Which fellowship should I join?

When someone wants to join a 12-step fellowship for alcoholism, they join AA (Alcoholics Anonymous).

When they want to join a program to help with various drug addictions, they join NA (Narcotics Anonymous).

When they want to join a program to help with eating disorders, they join OA (Overeaters Anonymous).

When they want to join a program to help with sex addiction, they join SA (Sexaholics Anonymous).  Or do they join SCA (Sexual Compulsives Anonymous)? Or do they join SLAA (Sex and Love Addicts Anonymous)?  Or do they join SAA (Sex Addicts Anonymous)?  Maybe they join more than one.  Maybe they attend open AA meetings instead.  Maybe they join a Christian program like Celebrate Recovery which combines the teachings of the Bible with the steps and principles of AA to work on all addictive behavior (N.b.: This is a non-denominational program founded by a Protestant pastor, John Baker, of Saddleback Church).

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“They confessed their lust” Susanna Part 2

They said to each other, “Let us go home, for it is mealtime.” And when they went out, they parted from each other. But turning back, they met again; and when each pressed the other for the reason, they confessed their lust. And then together they arranged for a time when they could find her alone.” – Daniel 13:13-14

In SAA, it takes only two people and one share to make a meeting.  The meeting between the two judges was definitely not an SAA meeting.

Rather than confessing their lust and repenting of it, rending their garments and covering themselves in ashes, they conspired together.  These wicked men were willing to share her in raping her.

It’s a poorly kept secret that sometimes twelve-step meetings, including S groups, are places that people meet for sex.  I have heard AA members refer to joining an S group as the “13th step” since they learn, through all their AA hook-ups, that the alcohol is merely masking their sex addiction.

S meetings often have a disclaimer that says something like, “meetings are not the place to find a sexual partner.”  It is also advised that you do not choose a sponsor to whom you are sexually attracted.

Earlier in the chapter we read that the judges were full of shame.  Instead of bearing their shame to one another, they buried it.  If we do not bear our shame to one another at our meetings, they can become a dangerous place that lead us to act out rather than recover.

To avoid this, we must commit ourselves to rigorous honesty.  We must be willing to be introspective and find our character defects so that God can remove them, and we must then share them at our meetings and in the Sacrament of Confession!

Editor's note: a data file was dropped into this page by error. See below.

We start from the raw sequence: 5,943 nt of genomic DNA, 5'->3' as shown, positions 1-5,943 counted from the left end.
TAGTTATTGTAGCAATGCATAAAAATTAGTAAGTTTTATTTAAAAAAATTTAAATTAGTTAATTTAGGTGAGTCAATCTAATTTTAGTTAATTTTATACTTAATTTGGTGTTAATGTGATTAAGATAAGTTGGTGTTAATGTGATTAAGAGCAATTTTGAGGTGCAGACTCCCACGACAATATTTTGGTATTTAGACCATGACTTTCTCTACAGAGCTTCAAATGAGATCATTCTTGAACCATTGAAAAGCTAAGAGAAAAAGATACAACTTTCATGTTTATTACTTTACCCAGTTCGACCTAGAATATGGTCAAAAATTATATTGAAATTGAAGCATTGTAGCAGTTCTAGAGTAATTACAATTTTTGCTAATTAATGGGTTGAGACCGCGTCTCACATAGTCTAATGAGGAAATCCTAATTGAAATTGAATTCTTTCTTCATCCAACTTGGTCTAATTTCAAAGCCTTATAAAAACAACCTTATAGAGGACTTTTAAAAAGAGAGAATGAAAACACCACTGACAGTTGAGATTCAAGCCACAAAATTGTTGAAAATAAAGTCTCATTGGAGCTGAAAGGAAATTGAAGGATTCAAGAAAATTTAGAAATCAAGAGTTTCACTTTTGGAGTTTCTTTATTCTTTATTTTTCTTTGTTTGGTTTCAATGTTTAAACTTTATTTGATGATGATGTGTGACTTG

Are you a sex addict?

I have updated the self-assessment page and reprinted the content below. I highly recommend reading my 7 questions in conjunction with the self-assessments at Sex Addicts Anonymous or Sexhelp.com.

Sex addicts commonly answer yes to one or more of the 7 questions below.  If you even lean towards saying yes one any of the questions below, consider getting help.  Many of us start out in extreme denial.  Don’t hold back from yourself.

  1. Do you ever feel like your sexual behavior is “out of control”?  Do you want to stop but feel like you’re unable to?
  2. Have you ever made a promise to yourself that you would stop a behavior, only to break it?  Has this become a cycle?
  3. Do you keep your behavior a secret?  Are you careful to clear your browser history, or do you lie about where you’ve been?
  4. Does your behavior violate your personal beliefs or values?  Do you feel guilt or shame afterwards? Are you afraid people at work, church, or school will find out?
  5. Are your behaviors illegal? Do you fear getting caught by the police? Do you continue the behavior in spite of your fear?
  6. Do the things that used to satisfy you fail to satisfy you now? Do you need to engage in more extreme or riskier behaviors to reach the same level of satisfaction?
  7. Do you ever seek to avoid sex altogether? Do you “swear off” sex, only to return to your old behavior? Do you have a “binge and purge” pattern of engaging in undesirable behavior, obsessively or compulsively avoiding all sex, then returning to your undesirable behavior? Do you replace your sexual behaviors with other problematic behaviors such as excessive drinking, eating, drug use, gambling, spending, etc.?

What makes something an addiction is compulsivity.  If you are trying to stop, but can’t, or if you are doing things you know you shouldn’t, or if you try replacing one problem with another, that is a strong indicator you might be an addict.  Now is the time to seek help through a twelve-step fellowship or Certified Sex Addiction Therapist (CSAT).